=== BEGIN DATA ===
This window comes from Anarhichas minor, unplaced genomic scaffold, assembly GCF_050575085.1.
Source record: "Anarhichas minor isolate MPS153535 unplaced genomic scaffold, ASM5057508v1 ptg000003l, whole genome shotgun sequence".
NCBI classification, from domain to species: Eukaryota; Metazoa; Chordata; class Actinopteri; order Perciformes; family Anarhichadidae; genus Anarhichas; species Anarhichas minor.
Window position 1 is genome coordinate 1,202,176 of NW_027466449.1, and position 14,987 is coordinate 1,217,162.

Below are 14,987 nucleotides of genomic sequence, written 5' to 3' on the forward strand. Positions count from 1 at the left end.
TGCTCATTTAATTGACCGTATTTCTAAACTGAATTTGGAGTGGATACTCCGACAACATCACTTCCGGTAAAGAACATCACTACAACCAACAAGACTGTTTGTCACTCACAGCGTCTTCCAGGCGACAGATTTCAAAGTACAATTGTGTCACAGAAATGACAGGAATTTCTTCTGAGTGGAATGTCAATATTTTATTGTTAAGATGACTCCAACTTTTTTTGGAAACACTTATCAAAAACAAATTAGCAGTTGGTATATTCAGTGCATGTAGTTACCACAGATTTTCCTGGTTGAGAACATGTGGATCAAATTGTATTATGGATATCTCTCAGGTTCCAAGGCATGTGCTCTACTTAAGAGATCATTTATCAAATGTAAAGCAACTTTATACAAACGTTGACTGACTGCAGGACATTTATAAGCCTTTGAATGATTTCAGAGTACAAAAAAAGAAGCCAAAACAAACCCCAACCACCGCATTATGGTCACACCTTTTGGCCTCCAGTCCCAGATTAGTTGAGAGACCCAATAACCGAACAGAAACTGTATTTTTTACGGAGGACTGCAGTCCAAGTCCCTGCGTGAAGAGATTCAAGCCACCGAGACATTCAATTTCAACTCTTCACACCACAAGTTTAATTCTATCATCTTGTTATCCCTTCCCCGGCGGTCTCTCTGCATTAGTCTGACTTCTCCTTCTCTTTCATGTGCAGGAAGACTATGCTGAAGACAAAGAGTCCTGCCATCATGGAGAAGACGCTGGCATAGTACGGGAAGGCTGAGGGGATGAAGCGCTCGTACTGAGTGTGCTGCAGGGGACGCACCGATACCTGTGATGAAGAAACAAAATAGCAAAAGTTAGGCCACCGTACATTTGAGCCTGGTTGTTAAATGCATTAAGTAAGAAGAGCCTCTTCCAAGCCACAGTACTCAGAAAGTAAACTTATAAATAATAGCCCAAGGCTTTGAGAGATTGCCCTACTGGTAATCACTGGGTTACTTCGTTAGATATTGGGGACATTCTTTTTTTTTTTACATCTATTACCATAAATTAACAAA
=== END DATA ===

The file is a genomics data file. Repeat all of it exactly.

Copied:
This window comes from Anarhichas minor, unplaced genomic scaffold, assembly GCF_050575085.1.
Source record: "Anarhichas minor isolate MPS153535 unplaced genomic scaffold, ASM5057508v1 ptg000003l, whole genome shotgun sequence".
NCBI classification, from domain to species: Eukaryota; Metazoa; Chordata; class Actinopteri; order Perciformes; family Anarhichadidae; genus Anarhichas; species Anarhichas minor.
Window position 1 is genome coordinate 1,202,176 of NW_027466449.1, and position 14,987 is coordinate 1,217,162.

Below are 14,987 nucleotides of genomic sequence, written 5' to 3' on the forward strand. Positions count from 1 at the left end.
TGCTCATTTAATTGACCGTATTTCTAAACTGAATTTGGAGTGGATACTCCGACAACATCACTTCCGGTAAAGAACATCACTACAACCAACAAGACTGTTTGTCACTCACAGCGTCTTCCAGGCGACAGATTTCAAAGTACAATTGTGTCACAGAAATGACAGGAATTTCTTCTGAGTGGAATGTCAATATTTTATTGTTAAGATGACTCCAACTTTTTTTGGAAACACTTATCAAAAACAAATTAGCAGTTGGTATATTCAGTGCATGTAGTTACCACAGATTTTCCTGGTTGAGAACATGTGGATCAAATTGTATTATGGATATCTCTCAGGTTCCAAGGCATGTGCTCTACTTAAGAGATCATTTATCAAATGTAAAGCAACTTTATACAAACGTTGACTGACTGCAGGACATTTATAAGCCTTTGAATGATTTCAGAGTACAAAAAAAGAAGCCAAAACAAACCCCAACCACCGCATTATGGTCACACCTTTTGGCCTCCAGTCCCAGATTAGTTGAGAGACCCAATAACCGAACAGAAACTGTATTTTTTACGGAGGACTGCAGTCCAAGTCCCTGCGTGAAGAGATTCAAGCCACCGAGACATTCAATTTCAACTCTTCACACCACAAGTTTAATTCTATCATCTTGTTATCCCTTCCCCGGCGGTCTCTCTGCATTAGTCTGACTTCTCCTTCTCTTTCATGTGCAGGAAGACTATGCTGAAGACAAAGAGTCCTGCCATCATGGAGAAGACGCTGGCATAGTACGGGAAGGCTGAGGGGATGAAGCGCTCGTACTGAGTGTGCTGCAGGGGACGCACCGATACCTGTGATGAAGAAACAAAATAGCAAAAGTTAGGCCACCGTACATTTGAGCCTGGTTGTTAAATGCATTAAGTAAGAAGAGCCTCTTCCAAGCCACAGTACTCAGAAAGTAAACTTATAAATAATAGCCCAAGGCTTTGAGAGATTGCCCTACTGGTAATCACTGGGTTACTTCGTTAGATATTGGGGACATTCTTTTTTTTTTTACATCTATTACCATAAATTAACAAA